Source: Review copy
Publication: 28 October 2021 from Pushkin Press
1930s Leningrad. Stalin is tightening his grip on the Soviet Union, and a mood of fear cloaks the city. Detective Vasily Zaitsev is tasked with investigating a series of bizarre and seemingly motiveless homicides.
As the curious deaths continue, precious Old Master paintings start to disappear from the Hermitage collection. Could the crimes be connected?
When Zaitsev sets about his investigations, he meets with obstruction at every turn. Soon even he comes under suspicion from the Soviet secret police.
The resolute detective must battle an increasingly dangerous political situation in his dogged quest to find the murderer―and stay alive.
The title of Yulia Yakovleva’s book takes its name from a Dutch paining by Paulus Potter and at the beginning of each chapter the reader will find a drawing that pertains to that painting. It takes most of the book to realise why these drawings and that painting are relevant to the story of a series of bizarrely laid out murders which have the police mystified.
Our protagonist is Investigator Vasily Zaitsev and it is ostensibly his job to get to the bottom of these murders. I say ostensibly because this is Stalin’s Russia. Punishment of a Hunter is set in 1930’s Leningrad in the midst of Stalin’s oppression of the people and in particular of the class of richer rural peasants, the Kulaks, whom Stalin saw as resisters of change.
The murders in this book take place against a backdrop of political repression, arrests, deportations, and the executions of millions of kulaks who were deemed class enemies and in opposition to the Soviet 5 year plan.
Reading Punishment of a Hunter, which is riddled with informers, and in which no-one can trust anyone else, I was tempted to think of it as a biting satire of the times. But the truth is that those times were. I believe, pretty much as Yakovleva presents them; full of corruption, false confessions, hunger and extreme poverty.
It’s a bleak picture and Yakovleva paints it well. Investigator Zaitsev is that rare creature, a man in search of the truth. When he finds it, it comes as a very bitter pill which is hard to swallow and its relationship to justice is hard to configure, because there is none.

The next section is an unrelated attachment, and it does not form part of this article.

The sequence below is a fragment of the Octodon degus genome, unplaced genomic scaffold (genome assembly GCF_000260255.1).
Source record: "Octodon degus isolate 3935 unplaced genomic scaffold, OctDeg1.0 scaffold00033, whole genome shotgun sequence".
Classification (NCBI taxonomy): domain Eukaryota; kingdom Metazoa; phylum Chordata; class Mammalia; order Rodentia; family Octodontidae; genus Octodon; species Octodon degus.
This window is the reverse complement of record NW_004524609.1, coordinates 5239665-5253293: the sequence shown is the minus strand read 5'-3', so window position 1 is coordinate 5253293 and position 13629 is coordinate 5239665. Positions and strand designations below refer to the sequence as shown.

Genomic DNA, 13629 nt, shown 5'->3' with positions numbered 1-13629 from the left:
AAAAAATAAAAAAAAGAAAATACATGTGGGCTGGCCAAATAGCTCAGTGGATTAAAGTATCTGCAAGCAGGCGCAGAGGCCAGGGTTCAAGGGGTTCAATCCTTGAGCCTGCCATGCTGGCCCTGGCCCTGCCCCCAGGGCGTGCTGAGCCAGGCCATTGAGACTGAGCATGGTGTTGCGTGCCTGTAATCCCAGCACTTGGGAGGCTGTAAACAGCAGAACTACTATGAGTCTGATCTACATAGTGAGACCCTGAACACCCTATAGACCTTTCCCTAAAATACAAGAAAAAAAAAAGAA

Yakovleva has taken the true story of a Government cover up involving the Hermitage and old masters and crafted around it a chilling political story of murder, conspiracy, corruption and political manoeuvring to hide the truth from the Soviet people. It is a fascinating tale that involves the naissance of the American National Gallery of Art and one of the world’s great art collectors, the founder of the Iraq Petroleum Company, philanthropist Calouste Gulbenkian.
Punishment of a Hunter is a dark and divisive story in which no-one can be trusted and gifts should be considered at best bribes and at worst betrayals. Yakovleva casts a well-honed eye over the corrupt and morally bankrupt state and shows us just how easy it is to become one of the ‘disappeared’. This is a time when you need to constantly check you are not being followed – and if you’re not, there’s every chance that’s because they’re waiting at your room to arrest you.
Vasily Zaitsev’s problem is that he won’t settle for whatever rubbish the Secret Police are peddling; he actually wants the truth. Sadly, however he is pretty much the only one who does – apart that is, from the murderer.
Together with his team, not all of whom he can trust and most of whom certainly do not trust him, he has to doggedly piece the evidence together before coming to the startling and unpleasant truth.
Verdict: A dark and bitter murder mystery in which the biting cold and dark repressive practices of 1930’s Russia shine through with a vengeance. It’s not always the easiest of reads, but Yakovleva and this translation by Ruth Ahmedzai has produced a startlingly clear portrait of the era laced with bite and a grim, satirical humour.
Yulia Yakovleva is a writer, theatre and ballet critic, and playwright. She was inspired to write Punishment of a Hunter by her love of St Petersburg, where she grew up, and by the extraordinary true story of how the Soviet government sold most of the greatest, most famous old paintings from the former Tsar’s collection. The novel subsequently became a bestseller in Russia.